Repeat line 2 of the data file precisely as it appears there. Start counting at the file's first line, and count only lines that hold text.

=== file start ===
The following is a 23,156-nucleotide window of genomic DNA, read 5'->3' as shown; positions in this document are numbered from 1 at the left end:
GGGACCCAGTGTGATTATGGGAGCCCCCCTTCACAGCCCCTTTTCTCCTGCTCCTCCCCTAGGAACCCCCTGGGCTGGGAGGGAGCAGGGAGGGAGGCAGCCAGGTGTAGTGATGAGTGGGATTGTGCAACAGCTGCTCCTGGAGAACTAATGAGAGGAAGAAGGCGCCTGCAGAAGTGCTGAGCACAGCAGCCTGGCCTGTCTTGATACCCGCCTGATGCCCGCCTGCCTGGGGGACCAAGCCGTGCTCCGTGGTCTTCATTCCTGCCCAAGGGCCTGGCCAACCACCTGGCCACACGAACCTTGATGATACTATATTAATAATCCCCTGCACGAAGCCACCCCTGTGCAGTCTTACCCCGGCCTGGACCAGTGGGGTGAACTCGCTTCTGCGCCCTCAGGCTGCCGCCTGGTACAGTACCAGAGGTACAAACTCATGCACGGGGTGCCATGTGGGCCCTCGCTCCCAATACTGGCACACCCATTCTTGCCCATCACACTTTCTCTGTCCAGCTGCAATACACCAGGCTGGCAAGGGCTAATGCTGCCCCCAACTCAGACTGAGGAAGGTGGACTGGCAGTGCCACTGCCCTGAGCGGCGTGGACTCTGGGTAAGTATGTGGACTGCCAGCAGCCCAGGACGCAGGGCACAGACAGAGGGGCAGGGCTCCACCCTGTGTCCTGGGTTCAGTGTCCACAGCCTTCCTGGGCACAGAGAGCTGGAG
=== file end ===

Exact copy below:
GGGACCCAGTGTGATTATGGGAGCCCCCCTTCACAGCCCCTTTTCTCCTGCTCCTCCCCTAGGAACCCCCTGGGCTGGGAGGGAGCAGGGAGGGAGGCAGCCAGGTGTAGTGATGAGTGGGATTGTGCAACAGCTGCTCCTGGAGAACTAATGAGAGGAAGAAGGCGCCTGCAGAAGTGCTGAGCACAGCAGCCTGGCCTGTCTTGATACCCGCCTGATGCCCGCCTGCCTGGGGGACCAAGCCGTGCTCCGTGGTCTTCATTCCTGCCCAAGGGCCTGGCCAACCACCTGGCCACACGAACCTTGATGATACTATATTAATAATCCCCTGCACGAAGCCACCCCTGTGCAGTCTTACCCCGGCCTGGACCAGTGGGGTGAACTCGCTTCTGCGCCCTCAGGCTGCCGCCTGGTACAGTACCAGAGGTACAAACTCATGCACGGGGTGCCATGTGGGCCCTCGCTCCCAATACTGGCACACCCATTCTTGCCCATCACACTTTCTCTGTCCAGCTGCAATACACCAGGCTGGCAAGGGCTAATGCTGCCCCCAACTCAGACTGAGGAAGGTGGACTGGCAGTGCCACTGCCCTGAGCGGCGTGGACTCTGGGTAAGTATGTGGACTGCCAGCAGCCCAGGACGCAGGGCACAGACAGAGGGGCAGGGCTCCACCCTGTGTCCTGGGTTCAGTGTCCACAGCCTTCCTGGGCACAGAGAGCTGGAG